Viejas Mountain

The rugged, triangular peak of Viejas Mountain rises just north of Interstate 8 in Alpine. The trail up the western flank of the mountain is a steep and no-nonsense affair through thick chaparral brush with zero shade. This is not a hike for hot summer days, but makes for a fantastic early morning workout or winter excursion. The climb is steep, but the unobstructed views along the trail and 360 degree vantage from the summit makes the effort more than worthwhile.

We found the trailhead across the road from the parking area. A small break in the fence with a worn hiker icon sticker indicated our starting point.2016_viejas-mountain-dsc_1773-edit

The trail began climbing immediately up the mountainside.2016_viejas-mountain-dsc_1776-edit

Since we were heading almost due east in the early morning, the sun was pretty much right in our faces. But with the lack of shade on this trail, hiking in the cool morning was still preferable.2016_viejas-mountain-dsc_1804-edit

The grade was fairly steep, and it wasn’t long before we found ourselves pausing to catch our breath and take in our surroundings. The views had been great from the parking area, and they only improved with every step up the mountain.2016_viejas-mountain-dsc_1788-pano-edit

The trail was rocky but the dirt was relatively hard-packed, so we didn’t have too much trouble with our footing while going uphill. With the steep grade however, I anticipated that the downhill trek might be a little more challenging.2016_viejas-mountain-dsc_1809

We were surround by a thick carpet of chaparral. While the trail was well worn and easy to follow, it was pretty much impossible to make out except right in front of you. Looking up the mountainside, it was completely obscured by the thick brush.2016_viejas-mountain-dsc_1871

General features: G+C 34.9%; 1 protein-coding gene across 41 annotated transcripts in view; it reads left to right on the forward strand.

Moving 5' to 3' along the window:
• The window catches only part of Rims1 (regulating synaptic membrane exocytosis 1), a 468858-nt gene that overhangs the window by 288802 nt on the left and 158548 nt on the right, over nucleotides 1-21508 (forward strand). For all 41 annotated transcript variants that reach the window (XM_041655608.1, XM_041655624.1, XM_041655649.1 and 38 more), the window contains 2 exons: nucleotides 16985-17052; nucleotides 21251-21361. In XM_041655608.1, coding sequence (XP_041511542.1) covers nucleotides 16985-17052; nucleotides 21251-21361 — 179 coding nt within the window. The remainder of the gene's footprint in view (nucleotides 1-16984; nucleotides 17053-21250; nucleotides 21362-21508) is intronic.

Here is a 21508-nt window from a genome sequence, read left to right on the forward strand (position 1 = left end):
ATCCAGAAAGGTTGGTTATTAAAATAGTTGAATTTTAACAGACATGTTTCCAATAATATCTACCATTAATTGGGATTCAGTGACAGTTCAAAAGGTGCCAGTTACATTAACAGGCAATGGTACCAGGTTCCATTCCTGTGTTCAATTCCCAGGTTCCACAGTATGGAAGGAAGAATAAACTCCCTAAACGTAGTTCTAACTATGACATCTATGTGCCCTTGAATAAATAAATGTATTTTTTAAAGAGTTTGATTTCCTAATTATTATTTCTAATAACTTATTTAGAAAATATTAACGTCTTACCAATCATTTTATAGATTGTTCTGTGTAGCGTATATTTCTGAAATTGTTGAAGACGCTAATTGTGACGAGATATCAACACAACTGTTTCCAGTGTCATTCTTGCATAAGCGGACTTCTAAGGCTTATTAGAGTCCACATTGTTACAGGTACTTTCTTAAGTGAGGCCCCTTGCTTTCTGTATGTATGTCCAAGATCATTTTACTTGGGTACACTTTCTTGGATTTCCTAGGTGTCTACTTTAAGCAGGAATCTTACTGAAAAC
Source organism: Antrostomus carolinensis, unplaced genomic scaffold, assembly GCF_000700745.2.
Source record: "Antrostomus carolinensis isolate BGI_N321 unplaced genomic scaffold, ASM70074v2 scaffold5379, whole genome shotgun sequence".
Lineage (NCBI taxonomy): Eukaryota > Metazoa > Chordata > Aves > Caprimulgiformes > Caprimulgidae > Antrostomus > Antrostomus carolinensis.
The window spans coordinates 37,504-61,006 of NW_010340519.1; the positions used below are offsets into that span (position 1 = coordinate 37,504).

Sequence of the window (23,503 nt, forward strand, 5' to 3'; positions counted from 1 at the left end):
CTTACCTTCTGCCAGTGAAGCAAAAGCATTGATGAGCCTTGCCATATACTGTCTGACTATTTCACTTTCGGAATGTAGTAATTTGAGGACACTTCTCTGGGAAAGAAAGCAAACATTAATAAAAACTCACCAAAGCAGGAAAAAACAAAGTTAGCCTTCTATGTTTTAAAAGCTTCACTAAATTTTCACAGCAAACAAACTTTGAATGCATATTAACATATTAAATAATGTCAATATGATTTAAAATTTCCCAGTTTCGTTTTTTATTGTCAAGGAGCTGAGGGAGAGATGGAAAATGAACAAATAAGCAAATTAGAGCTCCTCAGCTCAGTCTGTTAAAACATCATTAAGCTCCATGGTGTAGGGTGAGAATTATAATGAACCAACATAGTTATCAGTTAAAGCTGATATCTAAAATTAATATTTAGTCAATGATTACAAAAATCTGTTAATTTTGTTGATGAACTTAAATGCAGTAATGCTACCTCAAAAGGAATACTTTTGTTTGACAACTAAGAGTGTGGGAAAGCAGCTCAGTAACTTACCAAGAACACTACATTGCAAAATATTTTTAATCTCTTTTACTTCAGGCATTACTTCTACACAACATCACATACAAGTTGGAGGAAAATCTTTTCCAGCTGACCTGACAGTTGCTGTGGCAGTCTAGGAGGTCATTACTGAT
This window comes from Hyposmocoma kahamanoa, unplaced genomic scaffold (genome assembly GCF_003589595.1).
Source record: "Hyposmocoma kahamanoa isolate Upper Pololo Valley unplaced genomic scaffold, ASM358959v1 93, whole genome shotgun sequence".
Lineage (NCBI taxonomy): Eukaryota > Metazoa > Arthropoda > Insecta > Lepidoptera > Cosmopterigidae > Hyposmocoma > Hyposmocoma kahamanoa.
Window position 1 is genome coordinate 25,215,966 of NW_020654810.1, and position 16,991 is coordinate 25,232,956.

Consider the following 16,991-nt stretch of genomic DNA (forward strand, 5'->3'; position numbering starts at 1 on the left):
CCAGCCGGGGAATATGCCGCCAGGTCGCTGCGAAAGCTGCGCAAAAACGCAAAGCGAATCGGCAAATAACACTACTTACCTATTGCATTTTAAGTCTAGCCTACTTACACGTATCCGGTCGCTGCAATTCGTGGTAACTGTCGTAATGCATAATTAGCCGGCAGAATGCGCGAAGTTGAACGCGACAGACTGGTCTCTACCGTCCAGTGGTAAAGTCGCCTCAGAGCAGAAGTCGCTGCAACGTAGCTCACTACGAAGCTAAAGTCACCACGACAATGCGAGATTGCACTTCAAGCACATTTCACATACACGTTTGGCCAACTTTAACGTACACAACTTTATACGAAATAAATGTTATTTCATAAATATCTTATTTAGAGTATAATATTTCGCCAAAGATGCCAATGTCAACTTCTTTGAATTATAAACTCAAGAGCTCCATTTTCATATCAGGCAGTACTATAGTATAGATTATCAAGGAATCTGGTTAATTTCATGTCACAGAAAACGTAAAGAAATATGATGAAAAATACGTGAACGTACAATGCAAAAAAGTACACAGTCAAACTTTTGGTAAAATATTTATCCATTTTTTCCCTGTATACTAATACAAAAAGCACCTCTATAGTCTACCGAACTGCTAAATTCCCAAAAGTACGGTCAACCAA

We climbed steadily up until right around the 1 mile mark. Here, the trail leveled out briefly. Once again, we paused for a brief rest and to admire the views. We had the trail to ourselves at this point, and once we stopped moving, we were surrounded by complete and total silence, interrupted only by the occasional buzzing of insects.2016_viejas-mountain-dsc_1868

We continued on, and soon found ourselves heading uphill again.2016_viejas-mountain-dsc_1875-edit

Around 1.3 miles, we found a small overlook with a view of the Viejas Resort and Casino in the east below.2016_viejas-mountain-dsc_1893-pano-edit

From here, we had one more short climb to the top of a ridge.2016_viejas-mountain-dsc_1899

From the top, we could see our destination ahead.2016_viejas-mountain-dsc_1902

The trail followed the ridgeline for another quarter mile or so.2016_viejas-mountain-dsc_1914

Finally, we came to the peak.2016_viejas-mountain-dsc_0343

An elaborate rock windbreak had been constructed at the summit.2016_viejas-mountain-dsc_1950

We found 2 survey benchmarks – one just inside the rock shelter’s entrance, and one just outside the southern tip of the shelter. We were pretty sure there should be a third somewhere, but couldn’t locate it.2016_viejas-mountain-dsc_1948

From the peak, we had a 360 degree view of eastern San Diego. We spent a good deal of time identifying peaks and other landmarks. 2016_viejas-mountain-dsc_1941

One of the closest peaks was El Cajon Mountain to the west.2016_viejas-mountain-dsc_1940

To the northeast was the distinctive form of Cuyamaca Peak, and Corte Madera and Los Pinos Mountain rose up beyond Interstate 8 in the southeast.2016_viejas-mountain-dsc_1934-pano-edit

Looking south, we could see Lyon’s Peak, Otay Mountain, and San Miguel Mountain.2016_viejas-mountain-dsc_1951

After enjoying the views, we headed back the way we had come.

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From I-8, take the Tavern Road exit and head north on Tavern Road. Stay right to turn onto Victoria Park Terrace. Follow Victoria Park Terrace for approximately .9 miles, then turn left onto W Victoria Drive. Continue for 1.4 miles, then turn left onto Anderson Road. Follow Anderson Road as it transitions to a dirt road and becomes the Boundary Truck Trail (note: the road’s a little bumpy but fine for low clearance cars). Approximately .8 miles after turning onto Anderson, you will find a small turn out on the left where you can park. The trail head is on the opposite side of the road. map

Total Distance: 3 miles
Difficulty: Moderately Strenuous
Total Ascent: 1474 feet
Dog Friendly?: Leashed dogs allowed
Bike Friendly?: Bikes allowed but not recommended
Facilities: None
Fees/Permits: None

For more information, visit:
View route or download GPX from CalTopo

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